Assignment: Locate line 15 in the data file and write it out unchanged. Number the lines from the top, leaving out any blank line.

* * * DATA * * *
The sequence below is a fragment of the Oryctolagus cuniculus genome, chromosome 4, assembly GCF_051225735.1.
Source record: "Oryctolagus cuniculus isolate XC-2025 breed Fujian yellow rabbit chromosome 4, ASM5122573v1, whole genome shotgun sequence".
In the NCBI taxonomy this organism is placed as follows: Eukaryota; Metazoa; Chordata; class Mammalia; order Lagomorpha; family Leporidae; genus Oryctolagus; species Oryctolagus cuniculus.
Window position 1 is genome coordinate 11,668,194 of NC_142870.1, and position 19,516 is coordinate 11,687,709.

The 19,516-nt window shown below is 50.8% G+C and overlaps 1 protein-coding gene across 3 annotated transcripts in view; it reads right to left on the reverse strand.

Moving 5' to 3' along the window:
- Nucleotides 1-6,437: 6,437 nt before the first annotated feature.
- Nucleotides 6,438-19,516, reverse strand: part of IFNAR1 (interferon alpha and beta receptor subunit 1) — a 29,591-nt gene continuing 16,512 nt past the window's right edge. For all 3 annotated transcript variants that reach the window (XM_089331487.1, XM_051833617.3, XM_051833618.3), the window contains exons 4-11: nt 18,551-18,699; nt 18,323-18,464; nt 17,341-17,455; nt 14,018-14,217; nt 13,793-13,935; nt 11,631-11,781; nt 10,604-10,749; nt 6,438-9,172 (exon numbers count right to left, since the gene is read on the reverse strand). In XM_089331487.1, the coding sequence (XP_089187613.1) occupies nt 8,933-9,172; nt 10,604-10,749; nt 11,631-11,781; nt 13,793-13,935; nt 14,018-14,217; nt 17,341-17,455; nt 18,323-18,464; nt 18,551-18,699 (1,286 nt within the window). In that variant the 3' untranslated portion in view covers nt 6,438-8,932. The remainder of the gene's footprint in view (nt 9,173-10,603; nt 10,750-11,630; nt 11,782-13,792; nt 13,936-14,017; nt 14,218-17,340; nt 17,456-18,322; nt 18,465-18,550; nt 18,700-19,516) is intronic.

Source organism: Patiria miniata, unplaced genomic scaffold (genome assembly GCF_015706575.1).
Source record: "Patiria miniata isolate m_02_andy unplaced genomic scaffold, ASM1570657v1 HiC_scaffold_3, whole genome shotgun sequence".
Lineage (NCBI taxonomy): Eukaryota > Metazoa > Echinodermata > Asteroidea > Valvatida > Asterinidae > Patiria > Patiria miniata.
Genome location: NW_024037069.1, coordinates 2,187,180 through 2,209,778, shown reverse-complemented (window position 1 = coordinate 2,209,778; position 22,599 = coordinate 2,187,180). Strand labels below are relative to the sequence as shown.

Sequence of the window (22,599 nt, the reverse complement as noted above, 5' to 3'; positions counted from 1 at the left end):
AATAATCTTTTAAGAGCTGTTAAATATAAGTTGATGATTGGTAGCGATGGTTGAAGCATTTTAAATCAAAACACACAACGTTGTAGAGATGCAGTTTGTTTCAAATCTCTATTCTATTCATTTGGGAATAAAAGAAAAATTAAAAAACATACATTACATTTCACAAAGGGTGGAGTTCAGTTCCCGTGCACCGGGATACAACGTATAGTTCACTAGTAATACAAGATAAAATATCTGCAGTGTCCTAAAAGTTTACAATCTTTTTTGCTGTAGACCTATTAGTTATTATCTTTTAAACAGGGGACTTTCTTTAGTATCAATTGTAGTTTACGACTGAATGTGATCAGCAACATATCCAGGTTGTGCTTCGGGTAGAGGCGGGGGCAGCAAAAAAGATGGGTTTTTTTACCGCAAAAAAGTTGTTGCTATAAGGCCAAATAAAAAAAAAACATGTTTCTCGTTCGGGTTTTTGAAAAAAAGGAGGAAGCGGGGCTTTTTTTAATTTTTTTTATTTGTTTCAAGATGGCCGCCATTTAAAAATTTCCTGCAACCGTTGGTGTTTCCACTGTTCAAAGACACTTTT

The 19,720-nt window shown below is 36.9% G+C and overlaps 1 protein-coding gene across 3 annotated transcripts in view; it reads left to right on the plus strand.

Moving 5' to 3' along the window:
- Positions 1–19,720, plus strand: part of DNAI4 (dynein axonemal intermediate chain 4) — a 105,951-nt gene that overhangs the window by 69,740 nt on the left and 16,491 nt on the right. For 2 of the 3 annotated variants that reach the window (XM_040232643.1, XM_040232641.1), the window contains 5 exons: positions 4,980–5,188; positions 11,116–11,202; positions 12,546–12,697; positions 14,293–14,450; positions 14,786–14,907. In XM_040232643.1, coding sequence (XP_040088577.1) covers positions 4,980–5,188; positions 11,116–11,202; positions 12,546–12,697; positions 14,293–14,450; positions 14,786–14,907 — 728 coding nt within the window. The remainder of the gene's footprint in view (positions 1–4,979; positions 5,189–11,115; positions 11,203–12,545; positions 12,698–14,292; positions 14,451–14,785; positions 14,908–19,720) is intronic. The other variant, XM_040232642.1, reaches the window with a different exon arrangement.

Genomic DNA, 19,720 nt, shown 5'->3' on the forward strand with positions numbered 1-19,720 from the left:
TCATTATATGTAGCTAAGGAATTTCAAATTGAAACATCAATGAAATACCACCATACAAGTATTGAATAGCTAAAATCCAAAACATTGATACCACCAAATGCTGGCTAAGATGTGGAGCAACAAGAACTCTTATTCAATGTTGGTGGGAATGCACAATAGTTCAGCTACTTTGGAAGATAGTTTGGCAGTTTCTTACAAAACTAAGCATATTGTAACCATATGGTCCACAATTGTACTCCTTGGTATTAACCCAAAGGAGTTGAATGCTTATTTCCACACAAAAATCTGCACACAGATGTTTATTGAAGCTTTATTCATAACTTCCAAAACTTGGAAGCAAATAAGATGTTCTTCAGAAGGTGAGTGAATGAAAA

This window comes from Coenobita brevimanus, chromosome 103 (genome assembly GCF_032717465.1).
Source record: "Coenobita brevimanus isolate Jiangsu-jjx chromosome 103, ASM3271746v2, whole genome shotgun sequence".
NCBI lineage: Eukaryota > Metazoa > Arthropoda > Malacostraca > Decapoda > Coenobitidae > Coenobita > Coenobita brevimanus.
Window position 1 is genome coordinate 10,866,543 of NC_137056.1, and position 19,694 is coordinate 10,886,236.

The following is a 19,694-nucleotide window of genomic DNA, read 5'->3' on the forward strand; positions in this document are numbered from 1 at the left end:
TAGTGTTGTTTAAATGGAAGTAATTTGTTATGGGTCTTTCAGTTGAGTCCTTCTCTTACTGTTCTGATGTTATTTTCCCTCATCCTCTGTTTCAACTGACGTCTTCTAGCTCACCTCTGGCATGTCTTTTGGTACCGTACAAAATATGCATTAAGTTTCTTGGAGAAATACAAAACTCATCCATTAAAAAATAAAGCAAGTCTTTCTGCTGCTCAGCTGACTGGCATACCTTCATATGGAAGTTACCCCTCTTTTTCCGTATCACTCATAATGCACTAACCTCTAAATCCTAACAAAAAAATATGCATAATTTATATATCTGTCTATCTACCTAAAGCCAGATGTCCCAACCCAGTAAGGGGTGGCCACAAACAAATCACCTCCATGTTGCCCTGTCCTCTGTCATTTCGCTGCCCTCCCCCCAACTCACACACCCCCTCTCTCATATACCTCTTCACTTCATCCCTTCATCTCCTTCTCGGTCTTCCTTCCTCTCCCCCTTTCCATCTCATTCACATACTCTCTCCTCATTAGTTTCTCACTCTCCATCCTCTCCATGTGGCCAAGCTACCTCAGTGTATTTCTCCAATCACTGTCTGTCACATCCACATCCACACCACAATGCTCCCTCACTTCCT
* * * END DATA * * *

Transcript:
The 19,720-nt window shown below is 36.9% G+C and overlaps 1 protein-coding gene across 3 annotated transcripts in view; it reads left to right on the plus strand.